Israel: Make military threats against Iran more real

3rd round of talks between Iran, world powers to begin in Moscow; officials say int'l community must make demands clear.

IRANIAN OIL Minister Rostam Qasemi 370 (photo credit: Heinz-Peter Bader/Reuters)
IRANIAN OIL Minister Rostam Qasemi 370
(photo credit: Heinz-Peter Bader/Reuters)
On the eve of the third round of talks between Iran and the world powers expected to begin Monday in Moscow, Israeli officials urged the international community to better impress upon Tehran that they will face military action if their nuclear march is not stopped.
“Our position is that the international community needs to do three things for the talks to be successful,” an official said Sunday. “Make its demands crystal clear and tied to a clear timeline for implementation, ratchet up the economic and diplomatic pressure, and augment that pressure by making clear there is a credible military option.” The official, reflecting a position that has been percolating for weeks in Jerusalem, said there is a sense the Iranians are not yet convinced that when the US or others say that “all options are on the table,” they actually mean it.
Only if the regime in Iran believes that the continuation of the nuclear program is totally unacceptable, and the world will not allow it even if it means military action, will diplomacy work, the official said.
“We would like the international community to say that these are our demands, these are our sanctions, comply...or else, “ he said. “Just as we think the sanctions have to be beefed up, this position must be clearly stated.”
The official said there was a need for greater specificity when repeating the mantra “all options are on the table.”
In recent weeks differences between Israel and the US administration over the world powers’ negotiating strategy with Iran have come out into the open, with the group of nations negotiating with Iran known as the P5+1 – the US, China, Russia, France, Britain and Germany – focused on getting the Iranians to stop enriching uranium to 20 percent, while Israel maintains Iran must stop all uranium enrichment at any level.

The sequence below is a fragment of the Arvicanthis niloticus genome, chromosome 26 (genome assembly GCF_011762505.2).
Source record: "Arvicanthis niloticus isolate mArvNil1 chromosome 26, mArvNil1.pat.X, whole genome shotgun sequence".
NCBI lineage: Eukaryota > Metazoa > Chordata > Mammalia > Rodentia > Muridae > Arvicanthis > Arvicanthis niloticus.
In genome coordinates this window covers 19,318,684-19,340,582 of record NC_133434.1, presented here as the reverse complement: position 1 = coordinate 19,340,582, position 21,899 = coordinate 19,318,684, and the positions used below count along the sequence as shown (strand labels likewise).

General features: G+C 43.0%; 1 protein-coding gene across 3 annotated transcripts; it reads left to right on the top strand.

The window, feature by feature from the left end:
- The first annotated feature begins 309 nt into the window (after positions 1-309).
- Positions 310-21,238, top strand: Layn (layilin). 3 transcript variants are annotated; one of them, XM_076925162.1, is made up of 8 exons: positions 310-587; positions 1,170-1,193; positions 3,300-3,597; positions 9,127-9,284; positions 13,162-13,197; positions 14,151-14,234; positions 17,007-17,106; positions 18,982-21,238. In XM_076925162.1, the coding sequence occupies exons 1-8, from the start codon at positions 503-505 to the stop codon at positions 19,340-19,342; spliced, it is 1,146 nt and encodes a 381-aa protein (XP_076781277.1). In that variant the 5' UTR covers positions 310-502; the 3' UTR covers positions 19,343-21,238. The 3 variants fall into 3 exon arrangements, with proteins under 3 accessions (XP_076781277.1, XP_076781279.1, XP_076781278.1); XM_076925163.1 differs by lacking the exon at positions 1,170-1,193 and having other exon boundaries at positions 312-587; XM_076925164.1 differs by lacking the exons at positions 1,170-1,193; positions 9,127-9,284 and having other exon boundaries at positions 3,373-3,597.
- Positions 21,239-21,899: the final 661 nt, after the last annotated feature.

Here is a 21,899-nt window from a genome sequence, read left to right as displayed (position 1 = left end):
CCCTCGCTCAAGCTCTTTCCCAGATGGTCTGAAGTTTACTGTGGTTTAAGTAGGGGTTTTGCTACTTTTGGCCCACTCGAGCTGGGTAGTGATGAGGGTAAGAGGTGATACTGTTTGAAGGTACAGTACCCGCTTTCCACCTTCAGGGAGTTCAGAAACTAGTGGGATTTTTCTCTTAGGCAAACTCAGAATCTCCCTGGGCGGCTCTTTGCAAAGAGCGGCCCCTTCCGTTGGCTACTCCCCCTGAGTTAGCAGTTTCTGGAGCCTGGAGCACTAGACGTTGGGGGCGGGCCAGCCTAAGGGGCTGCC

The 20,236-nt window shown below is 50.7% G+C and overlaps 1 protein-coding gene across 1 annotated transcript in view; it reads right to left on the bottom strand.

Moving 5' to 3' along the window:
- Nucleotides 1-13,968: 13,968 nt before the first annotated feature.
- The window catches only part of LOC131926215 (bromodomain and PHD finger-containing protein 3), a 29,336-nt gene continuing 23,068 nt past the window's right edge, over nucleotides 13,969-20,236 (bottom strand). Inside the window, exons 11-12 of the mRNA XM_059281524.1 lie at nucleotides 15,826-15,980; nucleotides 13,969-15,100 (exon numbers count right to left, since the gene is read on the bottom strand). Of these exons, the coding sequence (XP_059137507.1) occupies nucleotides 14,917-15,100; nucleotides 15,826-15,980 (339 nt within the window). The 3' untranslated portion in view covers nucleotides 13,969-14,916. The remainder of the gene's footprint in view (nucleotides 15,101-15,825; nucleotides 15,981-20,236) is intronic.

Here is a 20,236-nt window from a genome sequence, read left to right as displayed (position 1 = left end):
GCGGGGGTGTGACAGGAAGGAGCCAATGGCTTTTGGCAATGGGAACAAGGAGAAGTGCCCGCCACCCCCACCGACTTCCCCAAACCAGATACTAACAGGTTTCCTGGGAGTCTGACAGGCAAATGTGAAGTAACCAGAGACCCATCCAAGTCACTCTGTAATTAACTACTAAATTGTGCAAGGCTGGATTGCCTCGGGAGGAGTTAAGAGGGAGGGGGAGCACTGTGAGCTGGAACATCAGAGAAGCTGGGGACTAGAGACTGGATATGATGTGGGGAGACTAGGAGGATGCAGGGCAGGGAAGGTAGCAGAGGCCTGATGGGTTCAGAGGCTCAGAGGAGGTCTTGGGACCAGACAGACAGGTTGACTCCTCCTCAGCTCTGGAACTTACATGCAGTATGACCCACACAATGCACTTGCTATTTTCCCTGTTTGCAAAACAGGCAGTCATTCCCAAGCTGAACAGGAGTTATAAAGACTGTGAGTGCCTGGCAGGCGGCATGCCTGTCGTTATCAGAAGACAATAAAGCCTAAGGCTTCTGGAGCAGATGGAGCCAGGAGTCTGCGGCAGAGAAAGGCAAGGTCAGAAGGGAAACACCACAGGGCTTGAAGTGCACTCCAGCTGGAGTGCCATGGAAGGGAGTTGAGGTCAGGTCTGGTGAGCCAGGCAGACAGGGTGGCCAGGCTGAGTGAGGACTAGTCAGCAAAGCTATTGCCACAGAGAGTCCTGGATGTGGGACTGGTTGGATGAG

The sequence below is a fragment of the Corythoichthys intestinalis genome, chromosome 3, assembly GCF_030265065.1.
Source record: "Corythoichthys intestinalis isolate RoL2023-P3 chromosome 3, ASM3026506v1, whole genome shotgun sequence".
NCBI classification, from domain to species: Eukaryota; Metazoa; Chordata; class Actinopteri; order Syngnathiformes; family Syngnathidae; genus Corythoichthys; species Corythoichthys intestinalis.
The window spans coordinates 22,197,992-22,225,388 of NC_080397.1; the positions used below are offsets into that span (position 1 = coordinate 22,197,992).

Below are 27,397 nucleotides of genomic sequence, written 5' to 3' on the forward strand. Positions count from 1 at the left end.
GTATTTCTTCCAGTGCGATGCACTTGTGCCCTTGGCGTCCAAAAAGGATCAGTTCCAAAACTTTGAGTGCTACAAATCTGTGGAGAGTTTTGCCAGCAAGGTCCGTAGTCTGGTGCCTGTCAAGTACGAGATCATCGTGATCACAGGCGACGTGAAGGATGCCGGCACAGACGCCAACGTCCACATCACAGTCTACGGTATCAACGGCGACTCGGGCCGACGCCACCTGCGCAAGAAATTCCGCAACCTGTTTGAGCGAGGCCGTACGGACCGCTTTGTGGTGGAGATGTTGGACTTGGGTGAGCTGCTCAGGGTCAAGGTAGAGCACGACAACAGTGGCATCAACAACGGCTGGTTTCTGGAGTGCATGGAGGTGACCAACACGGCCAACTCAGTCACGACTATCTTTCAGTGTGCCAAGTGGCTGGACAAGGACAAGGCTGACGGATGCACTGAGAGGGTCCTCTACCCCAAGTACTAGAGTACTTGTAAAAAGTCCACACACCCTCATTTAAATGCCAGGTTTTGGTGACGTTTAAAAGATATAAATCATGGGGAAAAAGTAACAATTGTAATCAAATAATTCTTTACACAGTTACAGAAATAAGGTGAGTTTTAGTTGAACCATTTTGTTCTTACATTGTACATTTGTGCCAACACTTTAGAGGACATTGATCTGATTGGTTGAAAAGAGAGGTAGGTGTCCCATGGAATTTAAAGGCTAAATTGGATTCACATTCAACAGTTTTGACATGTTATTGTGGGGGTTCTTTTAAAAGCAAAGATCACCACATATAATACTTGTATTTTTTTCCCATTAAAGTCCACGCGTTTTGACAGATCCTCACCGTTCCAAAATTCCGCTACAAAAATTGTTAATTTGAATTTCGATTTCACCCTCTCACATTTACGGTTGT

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In addition to ending all uranium enrichment, Israel is also calling for Iran to transfer all of the already enriched uranium in its possession out of the country, and to close down the underground nuclear facility at Qom.
Israel was critical of the two previous rounds of talks the P5+1 held with Iran this year – with one round held in Baghdad last month, and the other held in Istanbul in April – saying the demands on Iran were too low and were enabling the Iranians to continue their nuclear development even as they negotiated with the world.
Prime Minister Binyamin Netanyahu, in an interview earlier this month with Germany’s Bild newspaper, said: “The P5+1 are so keen on getting any agreement that they have lowered the demands.”
Israel’s position on what demands should be made of Tehran was buttressed Friday by the US Congress, when a bipartisan letter signed by 44 senators was sent to Obama, urging him to end negotiations unless Iran halted all enrichment and closed the facility at Qom.
The Moscow talks are coming 10 days before the US is to implement a series of tough sanctions on Iran’s oil clients, and two weeks before the EU begins its embargo of Iranian oil.